Of course it had come down to this final 24 hour sprint. After 9 days at sea racing across 1400 miles, there was only an 11 minute and 14 second difference between me and Pierre. We now had 130 miles to decide the rookie title.
Having finished leg three on Tuesday afternoon, I had 24 hours until the start of the final leg. Recovery was key, every second counted and the moment I arrived back at the hotel I slept solidly for 15 hours until the following morning. I knew having slept for this long it would help me get through this final night of the solitaire, but I now had 9 hours until the start and the pressure was on to prepare everything in time.
The course took us north round the island of Yeu and straight back to La Rochelle. In the little time I had to prepare, it looked like there were going to be two important areas on this leg. Three hours after the start when a right shift in the breeze would happen (with the dying thermal breeze of the daytime) and 10 miles from the finish when the wind was due to completely shutdown.
There were hundreds of boats who came out to watch the start, from the big spectator boats to the small rubber dinghies they were another thing to worry about hitting. After I had done some practise maneuvers in a steady 10 knots of wind we got underway with the first start. I made a huge mistake on this and was one of the last boats to cross the start line, but thankfully the start was recalled and I was given a second chance.
This time I made sure it went well and I had a great start. The wind shifted a little to the left and I went round the first mark in 10th place and a few places ahead of Pierre. We continued round the inshore course set for the spectators to watch before passing under the huge bridge connecting the isIand of Ré to mainland France. As the sun set beautifully over the horizon, now was the time for the first race changer.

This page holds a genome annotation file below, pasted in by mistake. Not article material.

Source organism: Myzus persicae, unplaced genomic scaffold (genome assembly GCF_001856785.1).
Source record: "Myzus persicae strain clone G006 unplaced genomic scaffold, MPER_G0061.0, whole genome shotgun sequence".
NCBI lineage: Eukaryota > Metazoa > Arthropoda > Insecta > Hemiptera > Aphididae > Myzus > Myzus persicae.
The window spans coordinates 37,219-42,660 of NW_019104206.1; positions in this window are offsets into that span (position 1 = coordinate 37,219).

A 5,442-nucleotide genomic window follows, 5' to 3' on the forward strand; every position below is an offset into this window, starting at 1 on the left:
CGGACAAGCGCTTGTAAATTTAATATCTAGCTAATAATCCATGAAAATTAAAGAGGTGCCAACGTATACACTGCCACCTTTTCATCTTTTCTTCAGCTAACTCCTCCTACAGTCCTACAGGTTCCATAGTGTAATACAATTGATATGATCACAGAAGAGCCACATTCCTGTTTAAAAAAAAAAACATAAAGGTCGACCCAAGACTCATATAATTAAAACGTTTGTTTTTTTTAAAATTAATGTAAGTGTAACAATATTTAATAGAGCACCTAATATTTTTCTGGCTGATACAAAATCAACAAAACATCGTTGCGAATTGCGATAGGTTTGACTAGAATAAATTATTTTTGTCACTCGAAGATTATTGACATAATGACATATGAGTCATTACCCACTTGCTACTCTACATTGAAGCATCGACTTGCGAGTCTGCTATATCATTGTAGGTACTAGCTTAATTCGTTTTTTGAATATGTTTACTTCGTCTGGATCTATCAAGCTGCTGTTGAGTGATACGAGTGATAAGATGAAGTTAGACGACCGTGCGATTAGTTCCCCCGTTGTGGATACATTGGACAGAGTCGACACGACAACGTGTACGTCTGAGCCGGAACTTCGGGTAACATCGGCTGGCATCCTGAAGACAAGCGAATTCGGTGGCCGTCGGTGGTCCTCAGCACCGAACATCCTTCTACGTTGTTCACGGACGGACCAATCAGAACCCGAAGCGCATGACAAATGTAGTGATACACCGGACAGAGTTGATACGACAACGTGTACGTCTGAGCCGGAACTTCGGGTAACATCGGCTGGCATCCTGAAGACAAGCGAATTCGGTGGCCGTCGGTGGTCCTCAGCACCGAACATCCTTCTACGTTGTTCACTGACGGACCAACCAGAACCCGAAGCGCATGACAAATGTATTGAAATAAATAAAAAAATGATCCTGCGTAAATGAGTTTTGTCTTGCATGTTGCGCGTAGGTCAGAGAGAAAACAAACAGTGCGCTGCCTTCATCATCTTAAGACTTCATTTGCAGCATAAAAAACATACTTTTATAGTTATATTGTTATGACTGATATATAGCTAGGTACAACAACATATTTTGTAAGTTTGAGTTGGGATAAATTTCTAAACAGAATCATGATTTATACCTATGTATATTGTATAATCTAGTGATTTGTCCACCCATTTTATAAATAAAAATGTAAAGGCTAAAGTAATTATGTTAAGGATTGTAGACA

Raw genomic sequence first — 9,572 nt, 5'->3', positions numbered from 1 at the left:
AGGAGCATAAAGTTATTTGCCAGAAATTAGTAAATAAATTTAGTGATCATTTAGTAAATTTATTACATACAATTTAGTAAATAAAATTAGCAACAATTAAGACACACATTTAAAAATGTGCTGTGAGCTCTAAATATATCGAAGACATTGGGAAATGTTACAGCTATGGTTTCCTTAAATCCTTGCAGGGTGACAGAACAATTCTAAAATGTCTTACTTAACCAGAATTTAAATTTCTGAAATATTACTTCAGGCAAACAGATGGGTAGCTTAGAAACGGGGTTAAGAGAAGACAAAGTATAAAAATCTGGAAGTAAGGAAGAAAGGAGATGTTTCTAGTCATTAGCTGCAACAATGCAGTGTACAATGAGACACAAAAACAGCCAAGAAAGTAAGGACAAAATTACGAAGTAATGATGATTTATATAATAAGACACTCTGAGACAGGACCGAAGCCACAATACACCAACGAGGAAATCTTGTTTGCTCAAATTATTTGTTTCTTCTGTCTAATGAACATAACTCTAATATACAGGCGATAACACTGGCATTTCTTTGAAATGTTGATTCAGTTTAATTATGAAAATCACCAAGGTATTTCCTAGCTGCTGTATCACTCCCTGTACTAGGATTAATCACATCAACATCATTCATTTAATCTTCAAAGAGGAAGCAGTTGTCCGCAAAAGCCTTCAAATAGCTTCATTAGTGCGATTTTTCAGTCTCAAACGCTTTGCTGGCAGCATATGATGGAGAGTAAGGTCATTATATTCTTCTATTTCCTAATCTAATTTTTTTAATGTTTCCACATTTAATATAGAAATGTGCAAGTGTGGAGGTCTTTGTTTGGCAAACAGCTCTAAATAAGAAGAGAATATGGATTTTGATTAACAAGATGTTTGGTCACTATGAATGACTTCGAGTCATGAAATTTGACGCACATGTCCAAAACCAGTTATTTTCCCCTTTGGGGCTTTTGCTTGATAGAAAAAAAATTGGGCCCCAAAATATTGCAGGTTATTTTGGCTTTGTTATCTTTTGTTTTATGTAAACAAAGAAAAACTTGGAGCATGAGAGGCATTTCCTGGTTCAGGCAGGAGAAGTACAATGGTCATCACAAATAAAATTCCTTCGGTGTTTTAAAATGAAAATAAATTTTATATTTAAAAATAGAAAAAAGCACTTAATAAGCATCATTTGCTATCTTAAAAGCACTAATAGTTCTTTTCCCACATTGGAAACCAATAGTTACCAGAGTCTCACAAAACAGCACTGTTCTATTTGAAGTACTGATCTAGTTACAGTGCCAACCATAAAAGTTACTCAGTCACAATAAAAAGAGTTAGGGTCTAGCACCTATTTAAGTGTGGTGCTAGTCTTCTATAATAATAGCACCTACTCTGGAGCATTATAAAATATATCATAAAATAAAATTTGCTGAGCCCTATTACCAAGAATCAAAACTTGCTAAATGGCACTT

As if on a timer, the breeze swung from north-west to north-east as the last rays of light were dying away, marking the end of the days thermal breezes. The fleet tacked, now able to point and sail directly to the island of Yeu. I set the boat up for the new conditions and found I had good speed compared to the boats around me. With not much more I could do to help the boat sail herself I spent as much time sleeping as I could.
By the early hours of the morning we were approaching Yeu and I could hoist my spinnaker to begin to track round the island. I was in the front group of boats who had managed to pull out a mile lead on the rest of the fleet and as we reached the halfway stage of the leg I was feeling confident I could hold this position to the finish.
It was a wild array of maneuvers to sail round the island, a gybe followed by a very tricky round up with the spinnaker and then finally to drop the spinnaker and replace it with the genoa. I was exhausted by the time we had left Yeu behind us and were pointing towards La Rochelle ; but I was still in the front group with a one mile lead over Pierre.
Throughout the day I was really struggling for speed and what was originally a mile lead turned into 200 metres. Being this close too each other must have switched something on in our brains as we were catching up the boats in front at an amazing rate, pushing each other to go faster. I would be happy to finish this leg in 9th place, but if I could do that and win first rookie it would be an unbelievable leg.
The breeze slowly began to shutdown as the afternoon wore on but we managed to continue to make headway to La Rochelle at snails pace. With only 15 miles to the finish it was exhausting to think how slowly these miles would go by in such a light breeze and with the proximity of the fleet, no chance to rest.
The breezed shifted around a lot and I managed to sneak past Yoann Richomme who was currently fighting to win the event overall. Our spinnakers were up again as we slid past the island of Ré and into the bay, just a few more miles from the finish.